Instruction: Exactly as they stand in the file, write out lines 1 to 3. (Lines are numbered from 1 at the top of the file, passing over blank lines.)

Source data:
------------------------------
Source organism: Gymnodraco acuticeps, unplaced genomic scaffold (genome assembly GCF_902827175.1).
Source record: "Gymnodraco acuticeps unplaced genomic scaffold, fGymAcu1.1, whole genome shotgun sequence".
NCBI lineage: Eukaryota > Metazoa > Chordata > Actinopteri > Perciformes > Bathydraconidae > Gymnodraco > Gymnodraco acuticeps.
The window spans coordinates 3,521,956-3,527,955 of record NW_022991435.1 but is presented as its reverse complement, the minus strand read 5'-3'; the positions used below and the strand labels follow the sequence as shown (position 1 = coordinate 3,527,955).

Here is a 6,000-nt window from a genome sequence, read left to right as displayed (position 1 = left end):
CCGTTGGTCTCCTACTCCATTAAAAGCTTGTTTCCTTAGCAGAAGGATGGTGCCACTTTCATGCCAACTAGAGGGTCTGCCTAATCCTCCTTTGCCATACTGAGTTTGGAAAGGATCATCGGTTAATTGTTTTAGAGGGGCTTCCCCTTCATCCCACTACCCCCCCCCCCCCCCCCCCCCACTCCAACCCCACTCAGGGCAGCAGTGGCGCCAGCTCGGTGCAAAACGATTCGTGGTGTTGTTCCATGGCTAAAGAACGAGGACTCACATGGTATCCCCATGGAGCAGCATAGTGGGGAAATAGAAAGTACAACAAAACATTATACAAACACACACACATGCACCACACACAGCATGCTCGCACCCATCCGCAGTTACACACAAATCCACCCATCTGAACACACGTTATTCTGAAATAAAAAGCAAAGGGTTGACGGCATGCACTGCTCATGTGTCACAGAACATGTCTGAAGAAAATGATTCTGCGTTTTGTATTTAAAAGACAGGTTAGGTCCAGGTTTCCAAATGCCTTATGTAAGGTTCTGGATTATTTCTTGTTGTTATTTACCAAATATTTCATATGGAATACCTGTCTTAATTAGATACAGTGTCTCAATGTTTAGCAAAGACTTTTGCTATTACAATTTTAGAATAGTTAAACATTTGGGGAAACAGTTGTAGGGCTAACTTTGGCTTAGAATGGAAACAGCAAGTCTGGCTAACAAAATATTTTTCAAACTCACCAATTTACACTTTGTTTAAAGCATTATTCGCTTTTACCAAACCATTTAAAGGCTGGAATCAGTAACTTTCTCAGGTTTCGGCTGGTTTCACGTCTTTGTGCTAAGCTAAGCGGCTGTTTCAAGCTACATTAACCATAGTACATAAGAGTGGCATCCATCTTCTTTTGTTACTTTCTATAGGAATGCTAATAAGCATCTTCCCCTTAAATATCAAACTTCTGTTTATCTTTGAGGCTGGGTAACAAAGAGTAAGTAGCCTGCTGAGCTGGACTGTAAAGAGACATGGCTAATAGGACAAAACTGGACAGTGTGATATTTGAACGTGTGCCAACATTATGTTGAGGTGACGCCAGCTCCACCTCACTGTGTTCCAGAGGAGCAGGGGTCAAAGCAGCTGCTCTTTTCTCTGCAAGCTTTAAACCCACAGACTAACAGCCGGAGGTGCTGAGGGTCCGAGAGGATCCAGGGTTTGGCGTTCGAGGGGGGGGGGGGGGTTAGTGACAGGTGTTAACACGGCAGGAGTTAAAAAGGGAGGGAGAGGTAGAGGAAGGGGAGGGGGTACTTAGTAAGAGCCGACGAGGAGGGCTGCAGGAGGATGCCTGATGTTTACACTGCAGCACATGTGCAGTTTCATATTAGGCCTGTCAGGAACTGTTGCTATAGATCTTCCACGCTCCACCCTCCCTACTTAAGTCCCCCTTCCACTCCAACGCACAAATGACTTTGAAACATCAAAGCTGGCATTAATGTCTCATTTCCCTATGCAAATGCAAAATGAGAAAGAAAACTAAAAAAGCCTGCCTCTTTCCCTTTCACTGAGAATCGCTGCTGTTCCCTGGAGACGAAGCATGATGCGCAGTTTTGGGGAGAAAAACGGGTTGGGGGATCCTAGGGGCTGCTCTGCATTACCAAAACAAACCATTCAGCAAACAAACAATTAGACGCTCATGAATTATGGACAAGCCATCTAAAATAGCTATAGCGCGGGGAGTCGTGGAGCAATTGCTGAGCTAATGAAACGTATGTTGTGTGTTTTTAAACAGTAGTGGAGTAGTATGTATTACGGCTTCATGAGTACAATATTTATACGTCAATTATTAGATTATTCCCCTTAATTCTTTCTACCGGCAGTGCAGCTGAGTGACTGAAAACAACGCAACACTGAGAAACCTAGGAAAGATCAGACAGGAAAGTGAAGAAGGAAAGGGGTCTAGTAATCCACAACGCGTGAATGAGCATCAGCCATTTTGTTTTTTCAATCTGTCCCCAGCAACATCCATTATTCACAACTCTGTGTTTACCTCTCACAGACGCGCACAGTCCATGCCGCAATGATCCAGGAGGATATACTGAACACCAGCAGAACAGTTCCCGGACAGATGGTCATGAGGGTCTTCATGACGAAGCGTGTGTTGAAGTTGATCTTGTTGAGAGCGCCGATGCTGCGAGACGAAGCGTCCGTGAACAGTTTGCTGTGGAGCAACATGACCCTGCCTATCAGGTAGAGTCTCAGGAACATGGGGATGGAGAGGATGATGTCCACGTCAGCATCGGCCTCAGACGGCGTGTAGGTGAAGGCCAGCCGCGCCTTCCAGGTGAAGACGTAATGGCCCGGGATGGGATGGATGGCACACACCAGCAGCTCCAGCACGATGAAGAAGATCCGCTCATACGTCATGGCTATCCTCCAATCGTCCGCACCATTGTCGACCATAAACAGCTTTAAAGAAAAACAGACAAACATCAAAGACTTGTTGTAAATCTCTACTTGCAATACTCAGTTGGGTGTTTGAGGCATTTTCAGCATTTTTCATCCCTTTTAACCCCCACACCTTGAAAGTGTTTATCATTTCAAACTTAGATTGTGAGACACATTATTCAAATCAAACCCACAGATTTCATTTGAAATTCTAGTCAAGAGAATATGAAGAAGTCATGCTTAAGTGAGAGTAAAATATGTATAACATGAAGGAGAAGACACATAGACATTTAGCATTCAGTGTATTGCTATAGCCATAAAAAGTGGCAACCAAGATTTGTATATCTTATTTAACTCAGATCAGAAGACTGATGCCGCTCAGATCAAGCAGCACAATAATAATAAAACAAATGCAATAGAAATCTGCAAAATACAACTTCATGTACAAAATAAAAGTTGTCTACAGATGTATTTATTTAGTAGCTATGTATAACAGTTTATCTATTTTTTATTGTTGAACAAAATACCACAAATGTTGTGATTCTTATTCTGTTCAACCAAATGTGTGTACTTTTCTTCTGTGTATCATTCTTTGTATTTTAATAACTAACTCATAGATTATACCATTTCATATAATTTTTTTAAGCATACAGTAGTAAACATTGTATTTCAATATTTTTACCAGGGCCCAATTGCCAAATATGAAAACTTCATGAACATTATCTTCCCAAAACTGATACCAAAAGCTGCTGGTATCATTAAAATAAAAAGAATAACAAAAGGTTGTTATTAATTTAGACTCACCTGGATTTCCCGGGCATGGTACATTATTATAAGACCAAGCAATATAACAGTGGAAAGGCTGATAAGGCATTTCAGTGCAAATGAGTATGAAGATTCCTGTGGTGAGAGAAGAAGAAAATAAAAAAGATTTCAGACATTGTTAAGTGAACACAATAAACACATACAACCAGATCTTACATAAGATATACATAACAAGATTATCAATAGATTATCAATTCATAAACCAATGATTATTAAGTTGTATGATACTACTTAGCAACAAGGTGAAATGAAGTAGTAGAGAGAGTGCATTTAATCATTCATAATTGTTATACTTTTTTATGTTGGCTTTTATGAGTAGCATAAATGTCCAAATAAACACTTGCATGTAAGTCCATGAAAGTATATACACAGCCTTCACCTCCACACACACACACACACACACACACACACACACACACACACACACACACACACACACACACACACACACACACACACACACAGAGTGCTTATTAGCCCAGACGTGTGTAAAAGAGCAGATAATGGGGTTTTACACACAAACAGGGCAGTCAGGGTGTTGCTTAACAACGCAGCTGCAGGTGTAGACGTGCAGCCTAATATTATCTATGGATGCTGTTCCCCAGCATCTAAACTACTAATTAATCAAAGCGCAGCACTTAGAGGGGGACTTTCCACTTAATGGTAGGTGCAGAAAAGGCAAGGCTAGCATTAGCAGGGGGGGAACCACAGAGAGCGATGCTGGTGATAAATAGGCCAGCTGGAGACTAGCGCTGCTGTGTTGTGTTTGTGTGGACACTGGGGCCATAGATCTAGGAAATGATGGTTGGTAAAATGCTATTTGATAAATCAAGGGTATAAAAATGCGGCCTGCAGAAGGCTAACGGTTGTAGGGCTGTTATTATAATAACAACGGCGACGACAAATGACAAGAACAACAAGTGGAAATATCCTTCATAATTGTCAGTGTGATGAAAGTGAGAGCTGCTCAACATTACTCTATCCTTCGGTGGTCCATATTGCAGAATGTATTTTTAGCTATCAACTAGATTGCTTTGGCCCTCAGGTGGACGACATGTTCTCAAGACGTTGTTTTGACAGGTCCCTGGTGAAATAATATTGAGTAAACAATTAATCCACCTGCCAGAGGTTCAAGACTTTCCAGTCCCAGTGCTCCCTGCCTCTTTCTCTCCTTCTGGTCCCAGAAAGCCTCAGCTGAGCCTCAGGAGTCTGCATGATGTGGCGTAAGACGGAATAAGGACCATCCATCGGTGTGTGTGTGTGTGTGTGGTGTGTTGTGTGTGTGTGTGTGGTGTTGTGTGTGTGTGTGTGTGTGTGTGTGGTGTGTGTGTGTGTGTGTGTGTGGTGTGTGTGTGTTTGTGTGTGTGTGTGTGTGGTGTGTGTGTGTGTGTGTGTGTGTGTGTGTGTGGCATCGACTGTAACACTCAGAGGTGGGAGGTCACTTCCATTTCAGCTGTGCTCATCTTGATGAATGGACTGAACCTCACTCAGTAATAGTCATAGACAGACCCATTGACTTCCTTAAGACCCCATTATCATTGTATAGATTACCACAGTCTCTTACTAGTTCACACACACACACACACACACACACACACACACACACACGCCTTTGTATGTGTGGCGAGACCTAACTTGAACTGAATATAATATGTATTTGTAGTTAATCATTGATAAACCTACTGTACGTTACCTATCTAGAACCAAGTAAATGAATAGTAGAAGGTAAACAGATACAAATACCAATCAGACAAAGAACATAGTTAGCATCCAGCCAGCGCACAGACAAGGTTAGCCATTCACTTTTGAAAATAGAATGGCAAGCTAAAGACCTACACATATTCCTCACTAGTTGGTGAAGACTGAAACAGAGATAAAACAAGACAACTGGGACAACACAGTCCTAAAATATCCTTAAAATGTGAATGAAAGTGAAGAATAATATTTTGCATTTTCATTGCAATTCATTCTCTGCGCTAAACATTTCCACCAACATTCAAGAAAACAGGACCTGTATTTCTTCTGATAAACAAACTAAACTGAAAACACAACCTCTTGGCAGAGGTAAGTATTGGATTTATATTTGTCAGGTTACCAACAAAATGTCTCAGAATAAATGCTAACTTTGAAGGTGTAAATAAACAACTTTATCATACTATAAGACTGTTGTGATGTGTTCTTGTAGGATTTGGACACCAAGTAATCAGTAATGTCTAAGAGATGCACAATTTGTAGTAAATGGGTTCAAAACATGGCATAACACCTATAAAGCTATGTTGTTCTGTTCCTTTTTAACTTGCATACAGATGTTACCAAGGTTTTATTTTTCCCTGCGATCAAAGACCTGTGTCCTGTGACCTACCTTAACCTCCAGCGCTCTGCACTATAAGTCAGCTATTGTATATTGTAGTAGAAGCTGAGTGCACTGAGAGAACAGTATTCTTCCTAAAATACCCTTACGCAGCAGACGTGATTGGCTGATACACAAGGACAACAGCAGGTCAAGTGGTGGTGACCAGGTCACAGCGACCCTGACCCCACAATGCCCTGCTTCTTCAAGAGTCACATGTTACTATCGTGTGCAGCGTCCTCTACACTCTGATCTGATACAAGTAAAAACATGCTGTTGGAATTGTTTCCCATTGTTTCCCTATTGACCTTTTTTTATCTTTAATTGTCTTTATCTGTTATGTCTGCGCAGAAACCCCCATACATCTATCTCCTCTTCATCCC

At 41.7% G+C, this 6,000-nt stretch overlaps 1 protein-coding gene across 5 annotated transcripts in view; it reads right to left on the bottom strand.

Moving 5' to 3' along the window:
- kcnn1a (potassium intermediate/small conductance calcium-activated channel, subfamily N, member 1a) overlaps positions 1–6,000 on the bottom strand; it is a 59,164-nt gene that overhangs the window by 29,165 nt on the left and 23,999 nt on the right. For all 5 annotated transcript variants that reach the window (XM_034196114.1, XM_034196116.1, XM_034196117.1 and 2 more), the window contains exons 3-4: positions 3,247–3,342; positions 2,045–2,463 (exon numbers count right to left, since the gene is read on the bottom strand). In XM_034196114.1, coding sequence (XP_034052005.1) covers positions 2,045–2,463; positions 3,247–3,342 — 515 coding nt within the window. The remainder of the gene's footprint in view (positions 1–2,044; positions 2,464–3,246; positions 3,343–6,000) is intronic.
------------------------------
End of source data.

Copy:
Source organism: Gymnodraco acuticeps, unplaced genomic scaffold (genome assembly GCF_902827175.1).
Source record: "Gymnodraco acuticeps unplaced genomic scaffold, fGymAcu1.1, whole genome shotgun sequence".
NCBI lineage: Eukaryota > Metazoa > Chordata > Actinopteri > Perciformes > Bathydraconidae > Gymnodraco > Gymnodraco acuticeps.